Many consultants created internal discretionary asset management units to increase market share and boast revenue.  But only Aon, Mercer, and Towers have achieved headline growth, primarily through aggressive merger and acquisition campaigns.

These three, like the banks and asset managers mentioned above, were industry heavyweights before they muscled their way into the OCIO space.

The fourth and largest group includes high-profile CIOs who jumped the fence from nonprofit institutional investment management to for-profit startups and existing OCIO business segments.

But the organizations these CIOs left were very different from the businesses they joined.  Nonprofit CIOs have one customer, small staffs, and a buy side rhythm, the business comes to them.

It’s all about the mission, not ambition.

Wall Street metrics like distribution, product innovation, customer acquisition, and AUM growth are heresy in the nonprofit world.

Few tent-pole CIOs have big-league management or P&L experience.

Most of these CIOs and founders acquired the majority of their clients in the early years of their venture, when their reputations were fresh.  Once they hit their comfort level, growth stalled.

When asked why no independent OCIO firm has broken through the hundred-billion-dollar barrier they answer; the business can’t scale, our service quality will deteriorate and, if we grow or merge we will lose our unique firm culture.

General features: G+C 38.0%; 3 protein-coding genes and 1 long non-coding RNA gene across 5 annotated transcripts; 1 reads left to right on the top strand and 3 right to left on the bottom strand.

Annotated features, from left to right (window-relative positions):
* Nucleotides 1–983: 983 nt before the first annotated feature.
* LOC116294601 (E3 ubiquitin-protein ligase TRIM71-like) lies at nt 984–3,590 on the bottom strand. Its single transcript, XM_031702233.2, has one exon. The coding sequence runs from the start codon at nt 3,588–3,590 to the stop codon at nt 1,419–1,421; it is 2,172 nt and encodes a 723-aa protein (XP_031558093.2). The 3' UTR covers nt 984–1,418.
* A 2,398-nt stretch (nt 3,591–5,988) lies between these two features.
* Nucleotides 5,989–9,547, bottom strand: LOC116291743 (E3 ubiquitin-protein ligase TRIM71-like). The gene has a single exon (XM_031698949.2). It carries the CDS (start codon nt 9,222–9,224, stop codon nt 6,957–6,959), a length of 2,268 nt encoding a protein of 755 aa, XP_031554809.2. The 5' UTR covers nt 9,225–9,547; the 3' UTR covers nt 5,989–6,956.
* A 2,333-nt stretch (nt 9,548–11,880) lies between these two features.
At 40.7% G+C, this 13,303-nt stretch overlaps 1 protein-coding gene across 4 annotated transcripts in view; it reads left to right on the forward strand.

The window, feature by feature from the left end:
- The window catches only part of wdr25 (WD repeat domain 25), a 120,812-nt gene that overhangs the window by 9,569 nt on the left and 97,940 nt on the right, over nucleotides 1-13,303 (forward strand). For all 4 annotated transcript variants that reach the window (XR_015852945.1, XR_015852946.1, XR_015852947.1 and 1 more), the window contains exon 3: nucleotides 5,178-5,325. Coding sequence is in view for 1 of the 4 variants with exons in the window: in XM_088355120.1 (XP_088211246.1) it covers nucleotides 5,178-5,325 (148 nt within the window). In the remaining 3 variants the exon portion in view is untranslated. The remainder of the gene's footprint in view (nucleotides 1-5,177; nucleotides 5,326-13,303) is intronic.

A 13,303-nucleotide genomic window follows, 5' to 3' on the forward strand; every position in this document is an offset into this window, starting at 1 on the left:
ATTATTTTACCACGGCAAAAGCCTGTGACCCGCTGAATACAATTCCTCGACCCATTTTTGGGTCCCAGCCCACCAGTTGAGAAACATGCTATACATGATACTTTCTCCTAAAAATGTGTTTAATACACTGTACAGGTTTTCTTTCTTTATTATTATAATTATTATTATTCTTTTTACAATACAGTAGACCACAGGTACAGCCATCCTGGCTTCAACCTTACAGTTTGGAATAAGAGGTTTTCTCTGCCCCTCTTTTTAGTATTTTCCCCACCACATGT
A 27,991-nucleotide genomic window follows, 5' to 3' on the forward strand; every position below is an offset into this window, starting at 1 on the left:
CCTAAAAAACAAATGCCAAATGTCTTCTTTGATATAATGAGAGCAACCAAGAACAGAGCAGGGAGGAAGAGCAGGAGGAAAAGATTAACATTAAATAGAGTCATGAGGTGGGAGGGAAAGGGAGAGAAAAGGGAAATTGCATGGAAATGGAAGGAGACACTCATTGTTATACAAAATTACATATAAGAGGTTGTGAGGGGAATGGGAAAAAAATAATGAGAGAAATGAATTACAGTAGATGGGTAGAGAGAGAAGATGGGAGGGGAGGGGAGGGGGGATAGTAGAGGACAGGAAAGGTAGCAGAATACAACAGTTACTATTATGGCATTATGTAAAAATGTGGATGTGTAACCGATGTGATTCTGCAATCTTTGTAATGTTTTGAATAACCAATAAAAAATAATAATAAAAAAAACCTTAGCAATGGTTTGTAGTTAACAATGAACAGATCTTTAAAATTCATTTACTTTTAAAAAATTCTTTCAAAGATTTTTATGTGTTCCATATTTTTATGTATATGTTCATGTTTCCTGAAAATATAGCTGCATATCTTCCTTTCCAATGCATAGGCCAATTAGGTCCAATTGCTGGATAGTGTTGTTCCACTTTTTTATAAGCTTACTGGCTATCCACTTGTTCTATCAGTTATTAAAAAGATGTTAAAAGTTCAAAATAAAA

What most of these founders and partners really mean if they were brutally honest is, I make plenty of money now, life is comfortable, and building a business is really hard and risky, so why take a chance?

Despite this pervasive bias for the status quo, should the Aon WillisTowersWatson merger go through, the combined entity will manage by our tally four hundred and thirty billion in outsourced assets.

Tell us again that the OCIO business can’t scale and still serve clients.

Commonfund opened its doors in 1971 thanks to a Ford Foundation grant and forty-nine years later manages twenty-three billion in OCIO assets.

Blackrock hung its shingle in 1988 and thirty-two years later manages seven and a half trillion AUM, including one-hundred eighty-eight billion in OCIO mandates.

Apples to oranges?  Maybe.  But their goals are similar, their customers overlap, and the challenges are the same…acquire and prudently manage client capital.

If the goal is to deliver superior performance, service and solutions and be there for the client twenty years from now, who’s most likely to deliver and survive?

Blackrock seized every opportunity to acquire customers and capabilities – buying State Street Research and Management, Merrill Lynch IM, Quellos, and BGI – and their customers are the winners.

The OCIO story is a compelling proposition for many institutions and high-net-worth families, particularly now in these troubling times.  And the market continues to expand.

But after fifty years of trial and error this case is closed.  If you want to be a leader in the OCIO business, there are only three ways to break from the herd; buy, sell, or merge.